Remember Silvercup West, the massive three-tower extension of Long Island City’s famed film and television production studio? Probably not. That’s because chatter of the undertaking has been on the outs for the past, oh, six years. But now, Queens Courier and Q’Stoner report that the $1 billion expansion is back on the table. The studio has filed special permit renewals with Queens Community Board 2’s land use committee. If actualized, the project will bring a 2.2 million-square-foot complex with eight sound studios, an office tower, 1,000 apartments, a 1,400-space parking garage, and cultural and retail space to the site just south of the Queensboro Bridge.
The undertaking won the consent of the community board, borough president, City Planning and the City Council when it first premiered in 2006. Permits for the project then lapsed in 2010. It seems the delay is due to the site’s current occupants, a 79-megawatt generating station operated by the New York Power Authority, a city salt pile, and a historic terra cotta building. The generators must be decommissioned and removed, and Silvercup will move ahead with restoring the nearly 100-year-old terra cotta building at 42-10 Vernon Boulevard. Because approvals for the project are already in place, this project may move forth imminently, and the timing really couldn’t be much more appropriate.
The $1 billion expansion of Long Island City’s Silver Cup Studios cleared an early hurdle by winning the approval of Queens Community Board 2 on Thursday.
The 2.2 million-square-foot mixed-used complex located south of the Queensboro Bridge received nearly unanimous support from the board, the Queens Courier reported. Members did, however, suggest upping the amount of affordable units in the 1,000-apartment residential component to 20 percent from a proposed 10 percent, according to the newspaper’s blog.
The community board would also like to see new signage be constructed from materials that lend a sense of history.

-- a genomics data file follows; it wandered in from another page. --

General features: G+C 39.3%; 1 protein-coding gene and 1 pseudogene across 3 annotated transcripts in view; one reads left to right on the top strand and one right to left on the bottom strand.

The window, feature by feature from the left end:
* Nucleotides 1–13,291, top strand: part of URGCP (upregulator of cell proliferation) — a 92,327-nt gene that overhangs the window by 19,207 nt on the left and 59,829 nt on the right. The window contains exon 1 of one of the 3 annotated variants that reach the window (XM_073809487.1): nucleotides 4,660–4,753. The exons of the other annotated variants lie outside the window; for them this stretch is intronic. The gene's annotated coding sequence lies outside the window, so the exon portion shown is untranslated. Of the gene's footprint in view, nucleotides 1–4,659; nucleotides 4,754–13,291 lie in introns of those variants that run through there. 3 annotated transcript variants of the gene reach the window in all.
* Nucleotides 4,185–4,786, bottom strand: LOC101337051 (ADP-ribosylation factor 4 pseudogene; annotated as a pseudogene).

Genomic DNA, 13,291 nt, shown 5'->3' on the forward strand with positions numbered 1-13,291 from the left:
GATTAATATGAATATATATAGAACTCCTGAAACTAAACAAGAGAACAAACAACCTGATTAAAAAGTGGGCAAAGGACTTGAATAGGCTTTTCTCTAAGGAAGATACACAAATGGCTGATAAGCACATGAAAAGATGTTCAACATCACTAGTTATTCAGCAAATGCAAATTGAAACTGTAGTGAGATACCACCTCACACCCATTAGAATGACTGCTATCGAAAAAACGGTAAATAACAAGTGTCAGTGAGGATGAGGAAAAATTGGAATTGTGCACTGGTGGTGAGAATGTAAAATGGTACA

The project can now go before the Department of City Planning, which approved the plans in 2006 before the project was shelved. The New York Power Authority must also decommission and remove generators that currently occupy a part of the project’s footprint.
I think we’ll be hearing about this again one of these days. It doesn’t seem like this is dead.
Several plots of land adjacent to the Queensboro Bridge, owned by Silvercup Studios and eyed for development for over a decade, have been certified cleared of contamination by the state, giving the movie studio the green light to build on the sites.
Silvercup has not spoken publicly about their development plans for the waterfront site since 2014, when the movie studio’s request to renew special building permits needed for their project was approved by Community Board 2 and the City Planning Commission.
While the rezoning remains in effect, the special permits have since expired, a spokesperson for the Department of City Planning said. Silvercup would have to go through the entire ULURP process again if they were to propose a project for the waterfront site that requires special permits, as the one first put forth in 2006 did, the spokesperson added.